nLab Stone-von Neumann theorem



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The Stone–von Neumann theorem (due to Marshall Stone and John von Neumann) says that there is – up to isomorphism – a unique irreducible unitary representation of the Heisenberg group on finitely many generators (equivalently: of the Weyl algebra, Weyl relations, canonical commutation relations).

The analogous statement does not hold for infinitely many generators (as they appear in quantum field theory); this is Haag's theorem.

Explicitly, the canonical commutation relations on two generators (canonical coordinate qq and canonical momentum pp) in the form

[q,p]=i [q,p] = i \hbar

may be represented as unbounded operators on the Hilbert space of square integrable functions L 2()L^2(\mathbb{R}) on the real line by defining them on the dense subspace of smooth functions ψ:\psi \colon \mathbb{R} \to \mathbb{C} as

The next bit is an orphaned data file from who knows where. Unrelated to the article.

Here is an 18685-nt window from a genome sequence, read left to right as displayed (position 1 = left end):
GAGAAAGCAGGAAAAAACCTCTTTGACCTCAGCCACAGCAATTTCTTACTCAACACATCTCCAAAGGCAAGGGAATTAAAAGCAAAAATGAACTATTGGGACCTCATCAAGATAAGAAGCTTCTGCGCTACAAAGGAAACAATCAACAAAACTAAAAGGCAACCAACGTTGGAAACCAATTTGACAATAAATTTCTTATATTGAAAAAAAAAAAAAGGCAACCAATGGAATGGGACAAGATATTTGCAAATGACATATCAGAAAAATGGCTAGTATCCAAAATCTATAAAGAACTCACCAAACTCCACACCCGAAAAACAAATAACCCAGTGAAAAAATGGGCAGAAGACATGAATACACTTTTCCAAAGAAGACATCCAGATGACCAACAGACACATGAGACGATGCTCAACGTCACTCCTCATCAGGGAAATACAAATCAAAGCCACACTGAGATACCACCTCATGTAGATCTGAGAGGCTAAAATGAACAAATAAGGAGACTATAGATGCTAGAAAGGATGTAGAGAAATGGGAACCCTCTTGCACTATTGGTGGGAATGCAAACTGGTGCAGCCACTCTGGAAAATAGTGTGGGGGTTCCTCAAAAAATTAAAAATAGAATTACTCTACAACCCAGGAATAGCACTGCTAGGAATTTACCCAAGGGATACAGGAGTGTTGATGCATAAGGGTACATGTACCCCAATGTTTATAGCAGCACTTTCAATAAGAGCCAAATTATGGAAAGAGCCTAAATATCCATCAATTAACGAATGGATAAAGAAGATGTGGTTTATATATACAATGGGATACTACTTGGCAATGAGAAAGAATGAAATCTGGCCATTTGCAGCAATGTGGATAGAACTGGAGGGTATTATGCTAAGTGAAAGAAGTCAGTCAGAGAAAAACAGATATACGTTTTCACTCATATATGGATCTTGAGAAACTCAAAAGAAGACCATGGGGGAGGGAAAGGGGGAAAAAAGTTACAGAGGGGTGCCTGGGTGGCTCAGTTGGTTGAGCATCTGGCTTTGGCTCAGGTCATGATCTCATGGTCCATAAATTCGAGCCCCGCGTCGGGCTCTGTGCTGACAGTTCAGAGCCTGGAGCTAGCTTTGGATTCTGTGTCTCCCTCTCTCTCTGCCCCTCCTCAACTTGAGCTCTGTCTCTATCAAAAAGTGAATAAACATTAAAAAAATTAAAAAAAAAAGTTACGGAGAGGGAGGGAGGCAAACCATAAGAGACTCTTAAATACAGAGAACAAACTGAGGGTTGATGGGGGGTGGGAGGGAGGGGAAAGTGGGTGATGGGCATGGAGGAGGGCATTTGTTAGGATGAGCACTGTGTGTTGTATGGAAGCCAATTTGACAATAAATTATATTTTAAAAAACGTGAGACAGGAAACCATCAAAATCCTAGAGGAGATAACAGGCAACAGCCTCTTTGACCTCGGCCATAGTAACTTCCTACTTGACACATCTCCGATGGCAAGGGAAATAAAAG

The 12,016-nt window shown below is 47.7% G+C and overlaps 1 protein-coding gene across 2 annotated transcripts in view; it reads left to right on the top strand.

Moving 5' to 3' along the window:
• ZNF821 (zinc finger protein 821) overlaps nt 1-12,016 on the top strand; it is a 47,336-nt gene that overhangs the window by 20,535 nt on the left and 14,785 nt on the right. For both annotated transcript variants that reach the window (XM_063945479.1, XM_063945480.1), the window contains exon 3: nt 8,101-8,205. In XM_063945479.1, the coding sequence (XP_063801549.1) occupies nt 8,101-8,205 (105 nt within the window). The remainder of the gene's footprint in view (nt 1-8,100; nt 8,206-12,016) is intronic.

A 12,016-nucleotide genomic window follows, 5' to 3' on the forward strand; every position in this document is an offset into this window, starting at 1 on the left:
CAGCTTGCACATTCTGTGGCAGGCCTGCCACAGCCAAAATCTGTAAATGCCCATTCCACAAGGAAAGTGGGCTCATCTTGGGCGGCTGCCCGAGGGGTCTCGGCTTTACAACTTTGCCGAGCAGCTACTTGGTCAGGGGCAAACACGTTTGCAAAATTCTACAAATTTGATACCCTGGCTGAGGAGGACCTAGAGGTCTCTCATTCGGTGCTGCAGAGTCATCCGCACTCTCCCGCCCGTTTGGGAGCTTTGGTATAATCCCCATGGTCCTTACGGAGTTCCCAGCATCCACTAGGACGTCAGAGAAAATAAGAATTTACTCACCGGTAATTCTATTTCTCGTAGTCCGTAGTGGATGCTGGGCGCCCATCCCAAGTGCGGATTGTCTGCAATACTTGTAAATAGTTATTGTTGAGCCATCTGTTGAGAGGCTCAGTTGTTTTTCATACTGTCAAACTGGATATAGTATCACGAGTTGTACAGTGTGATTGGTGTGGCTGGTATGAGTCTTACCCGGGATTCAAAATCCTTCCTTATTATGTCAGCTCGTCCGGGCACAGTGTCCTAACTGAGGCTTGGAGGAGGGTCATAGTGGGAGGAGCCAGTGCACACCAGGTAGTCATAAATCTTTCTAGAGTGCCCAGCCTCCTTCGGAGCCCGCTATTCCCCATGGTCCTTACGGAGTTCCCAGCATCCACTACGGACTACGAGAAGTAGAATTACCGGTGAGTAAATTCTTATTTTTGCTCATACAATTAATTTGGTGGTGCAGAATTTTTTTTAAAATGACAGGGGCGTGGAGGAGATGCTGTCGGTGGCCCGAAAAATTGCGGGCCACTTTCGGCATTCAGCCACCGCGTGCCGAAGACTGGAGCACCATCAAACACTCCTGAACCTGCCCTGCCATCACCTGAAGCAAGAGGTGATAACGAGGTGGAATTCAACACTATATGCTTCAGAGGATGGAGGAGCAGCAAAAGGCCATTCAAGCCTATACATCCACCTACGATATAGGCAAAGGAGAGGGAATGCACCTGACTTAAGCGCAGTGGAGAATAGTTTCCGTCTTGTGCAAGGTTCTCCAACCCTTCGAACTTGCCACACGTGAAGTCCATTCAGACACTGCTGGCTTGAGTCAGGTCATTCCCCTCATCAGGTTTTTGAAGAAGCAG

(qψ)(x)xψ(x)AAAA(pψ)(x)ixψ(x), (q \psi)(x) \coloneqq x \psi(x) \phantom{AAAA} (p \psi)(x) \coloneqq -i \hbar \frac{\partial}{\partial x} \psi(x) \,,

where on the right we have the derivative along the canonical coordinate function on \mathbb{R}.

This is often called the Schrödinger representation, after Erwin Schrödinger, cf. eg. Redei (to be distinguished from “Schrödinger picture” which is a related but different concept).


The original articles:


  • Miklós Rédei, Von Neumann’s proof of Uniqueness of Schrödinger representation of Heisenberg’s commutation relation (pdf)

Further discussion:

See also

Last revised on December 2, 2023 at 17:58:56. See the history of this page for a list of all contributions to it.